Keeping Melissa

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Summary: You need to believe that she’s still around, that she isn’t all in your head.
Rating: PG

1st Place – 2004 Spooky Award for Outstanding Vignette

Classification: VA
Spoilers: None
Key Words: ScullyAngst
Archive: Gossamer, please. Email me before archiving elsewhere–I don’t see why I’d refuse.
Disclaimer: Not mine.

For sisters everywhere.


It isn’t the same as missing someone, or even grief. It’s more like being haunted.

You wake in the middle of the night, searching your brain for her until she’s on the tip of your tongue, but you can’t quite speak her name.

Sitting on a park bench, reading a newspaper, you catch a glimpse of her from the corner of your eye.

You glance in a reflective shop window and see her face staring back at you.

Only sometimes do you allow yourself to think about her.

When you concentrate, you can see her so clearly, but only pieces of her. A pair of grubby, delicate hands with bitten nails, dancing across piano keys. A swirl of grandma’s old wedding dress along the attic floor, and a girl’s voice, high as a bird’s call, crowning herself the fairy queen. A flash of vivid eyes and red hair, fleeing away from you as you pant, your legs straining, trying to catch up.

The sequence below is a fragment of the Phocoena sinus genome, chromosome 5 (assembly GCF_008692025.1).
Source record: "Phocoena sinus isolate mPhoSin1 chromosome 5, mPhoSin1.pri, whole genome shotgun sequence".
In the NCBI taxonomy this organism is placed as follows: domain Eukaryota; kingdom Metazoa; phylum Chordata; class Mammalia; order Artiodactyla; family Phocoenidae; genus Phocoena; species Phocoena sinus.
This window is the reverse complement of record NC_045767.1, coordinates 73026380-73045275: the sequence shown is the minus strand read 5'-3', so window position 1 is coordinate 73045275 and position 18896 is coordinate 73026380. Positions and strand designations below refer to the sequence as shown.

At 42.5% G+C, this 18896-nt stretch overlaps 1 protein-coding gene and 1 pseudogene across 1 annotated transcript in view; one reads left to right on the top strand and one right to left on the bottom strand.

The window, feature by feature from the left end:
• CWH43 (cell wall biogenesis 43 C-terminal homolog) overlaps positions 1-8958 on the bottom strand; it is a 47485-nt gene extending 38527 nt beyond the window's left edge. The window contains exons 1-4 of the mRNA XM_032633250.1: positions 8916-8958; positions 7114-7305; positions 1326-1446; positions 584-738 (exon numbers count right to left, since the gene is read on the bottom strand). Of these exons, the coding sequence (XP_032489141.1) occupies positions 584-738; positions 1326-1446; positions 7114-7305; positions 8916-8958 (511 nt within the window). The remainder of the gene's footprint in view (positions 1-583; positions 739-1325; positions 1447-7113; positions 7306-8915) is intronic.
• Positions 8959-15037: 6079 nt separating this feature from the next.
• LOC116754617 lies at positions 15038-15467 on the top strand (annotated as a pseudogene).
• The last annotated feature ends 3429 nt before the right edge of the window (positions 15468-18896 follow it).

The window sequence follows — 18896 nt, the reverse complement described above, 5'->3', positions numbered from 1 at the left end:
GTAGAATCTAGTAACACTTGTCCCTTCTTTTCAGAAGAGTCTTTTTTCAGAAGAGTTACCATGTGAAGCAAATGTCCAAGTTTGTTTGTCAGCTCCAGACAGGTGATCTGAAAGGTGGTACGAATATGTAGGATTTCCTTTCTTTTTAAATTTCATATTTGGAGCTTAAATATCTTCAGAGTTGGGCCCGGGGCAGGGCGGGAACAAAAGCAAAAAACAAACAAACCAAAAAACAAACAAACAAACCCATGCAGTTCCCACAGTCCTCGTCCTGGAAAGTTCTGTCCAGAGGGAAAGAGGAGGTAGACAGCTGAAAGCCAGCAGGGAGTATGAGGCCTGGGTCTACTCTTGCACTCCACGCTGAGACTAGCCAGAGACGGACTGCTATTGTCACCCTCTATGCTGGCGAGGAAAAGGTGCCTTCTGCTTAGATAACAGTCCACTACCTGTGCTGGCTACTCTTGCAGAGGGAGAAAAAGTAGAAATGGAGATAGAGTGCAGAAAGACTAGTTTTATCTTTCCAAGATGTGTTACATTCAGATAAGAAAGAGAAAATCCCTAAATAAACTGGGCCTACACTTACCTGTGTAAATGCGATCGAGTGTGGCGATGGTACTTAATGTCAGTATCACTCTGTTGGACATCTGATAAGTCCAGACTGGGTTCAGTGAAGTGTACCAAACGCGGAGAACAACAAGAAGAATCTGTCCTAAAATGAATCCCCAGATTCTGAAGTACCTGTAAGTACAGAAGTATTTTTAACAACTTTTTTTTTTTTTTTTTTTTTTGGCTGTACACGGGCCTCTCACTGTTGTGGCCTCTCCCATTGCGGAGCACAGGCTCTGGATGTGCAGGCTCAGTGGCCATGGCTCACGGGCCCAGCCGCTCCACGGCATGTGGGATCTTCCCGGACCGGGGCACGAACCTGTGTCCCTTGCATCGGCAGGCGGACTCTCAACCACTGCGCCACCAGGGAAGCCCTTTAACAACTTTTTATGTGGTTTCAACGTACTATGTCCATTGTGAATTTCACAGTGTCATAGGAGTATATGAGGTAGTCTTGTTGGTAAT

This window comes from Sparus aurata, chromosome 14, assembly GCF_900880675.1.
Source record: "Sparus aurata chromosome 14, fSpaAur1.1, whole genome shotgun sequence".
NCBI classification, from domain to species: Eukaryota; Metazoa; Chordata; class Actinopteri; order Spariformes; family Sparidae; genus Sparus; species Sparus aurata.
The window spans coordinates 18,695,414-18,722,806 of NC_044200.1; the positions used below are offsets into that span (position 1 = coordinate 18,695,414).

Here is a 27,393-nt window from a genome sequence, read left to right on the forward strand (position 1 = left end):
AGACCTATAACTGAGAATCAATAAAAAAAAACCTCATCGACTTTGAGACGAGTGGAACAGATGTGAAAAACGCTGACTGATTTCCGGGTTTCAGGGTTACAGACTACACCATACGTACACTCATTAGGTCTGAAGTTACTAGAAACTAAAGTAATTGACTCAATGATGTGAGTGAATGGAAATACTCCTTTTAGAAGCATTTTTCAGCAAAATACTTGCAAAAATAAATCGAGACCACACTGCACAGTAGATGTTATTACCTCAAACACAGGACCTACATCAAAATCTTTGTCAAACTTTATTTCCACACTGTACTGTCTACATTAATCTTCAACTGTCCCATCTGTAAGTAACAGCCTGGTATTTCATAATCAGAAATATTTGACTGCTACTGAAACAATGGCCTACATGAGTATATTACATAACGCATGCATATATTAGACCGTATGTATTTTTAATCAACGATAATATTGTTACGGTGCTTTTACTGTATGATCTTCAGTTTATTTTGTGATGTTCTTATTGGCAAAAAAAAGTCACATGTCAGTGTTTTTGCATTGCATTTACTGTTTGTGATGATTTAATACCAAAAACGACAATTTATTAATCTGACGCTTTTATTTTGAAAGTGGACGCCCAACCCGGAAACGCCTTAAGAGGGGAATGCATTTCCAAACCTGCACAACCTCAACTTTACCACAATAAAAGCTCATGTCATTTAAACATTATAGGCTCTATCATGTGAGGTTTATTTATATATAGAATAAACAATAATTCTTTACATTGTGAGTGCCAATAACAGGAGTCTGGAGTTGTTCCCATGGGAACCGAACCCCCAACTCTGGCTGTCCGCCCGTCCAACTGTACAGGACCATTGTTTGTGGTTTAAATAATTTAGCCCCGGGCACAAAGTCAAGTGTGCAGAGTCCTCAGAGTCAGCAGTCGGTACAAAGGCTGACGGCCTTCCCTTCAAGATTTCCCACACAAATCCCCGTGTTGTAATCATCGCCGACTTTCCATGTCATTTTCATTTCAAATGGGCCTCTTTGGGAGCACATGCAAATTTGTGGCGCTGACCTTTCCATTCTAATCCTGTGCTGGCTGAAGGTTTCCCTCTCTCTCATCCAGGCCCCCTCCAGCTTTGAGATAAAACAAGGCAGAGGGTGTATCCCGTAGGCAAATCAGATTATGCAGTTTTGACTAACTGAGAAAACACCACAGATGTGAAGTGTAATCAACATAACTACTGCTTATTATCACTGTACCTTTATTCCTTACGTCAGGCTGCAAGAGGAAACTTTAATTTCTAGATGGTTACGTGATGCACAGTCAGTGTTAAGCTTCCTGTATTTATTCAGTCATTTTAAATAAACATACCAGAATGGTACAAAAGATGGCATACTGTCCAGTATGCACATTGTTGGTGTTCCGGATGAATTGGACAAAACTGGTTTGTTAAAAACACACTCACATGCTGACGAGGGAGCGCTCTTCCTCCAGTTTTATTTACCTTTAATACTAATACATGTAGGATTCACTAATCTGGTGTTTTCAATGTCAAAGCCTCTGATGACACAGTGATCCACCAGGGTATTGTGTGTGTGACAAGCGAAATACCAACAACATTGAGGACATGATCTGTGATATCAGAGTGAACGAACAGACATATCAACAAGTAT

You find yourself jogging faster in the mornings, pushing yourself. Maybe she’s right there in front of you, just around a corner. Just out of sight.

Her presence is almost tangible, as though if you reached out, you could brush the ends of her hair with your fingertips.

There was always a certain scent around her, of cinnamon, of crushed snowdrops and sunlight. An atmosphere almost, like the auras she started describing, later on, when she tied a crystal to the brass lamp above her bed.

You wake in the middle of the night and promise to take her seriously. You promise to listen to her and respect her opinions, as she talks of earth goddesses and astral projection. You promise to laugh at her odd jokes, make daisy chains with her and read all of the purple prose she writes.

And you torture yourself with memories of how you really treated her.

You scoffed at her ideals. While you were slaving over your med school textbooks, imprisoning yourself for a perfect score, you completely ignored her. You smirked at her flowing, flowery dresses, almost like robes, and her medieval hairstyles and jewels. You began to see her as flaky and self-righteous.

You told yourself you were wiser.

You worked yourself into the ground, had a tawdry affair with your professor, and stopped eating for a while.

When you finally slowed down enough to quit medicine, your father said he was disappointed in you, and you willed yourself not to cry. You started smoking again, and had another tawdry affair. This time, you managed to convince yourself it was love, until it ended.

You didn’t need to build walls around yourself. They were already there, like a castle moat waiting to be drawn up, or an iron maiden waiting to be slammed shut.

You still keep the postcards she sent you, from her quests to “find herself”.

At the time, you barely bothered to read them, but now, when you allow yourself to think about her, you take their shoebox down from the back of the linen cupboard. You pore over every line.

She calls you Dane, and says she can tell you’re going through a rough time, because of a ‘dark vibration’ emanating from you.

She tells you about waitressing in greasy diners, camping in Yosemite with some ‘peace-loving people’, and roller-skating along Venice Beach.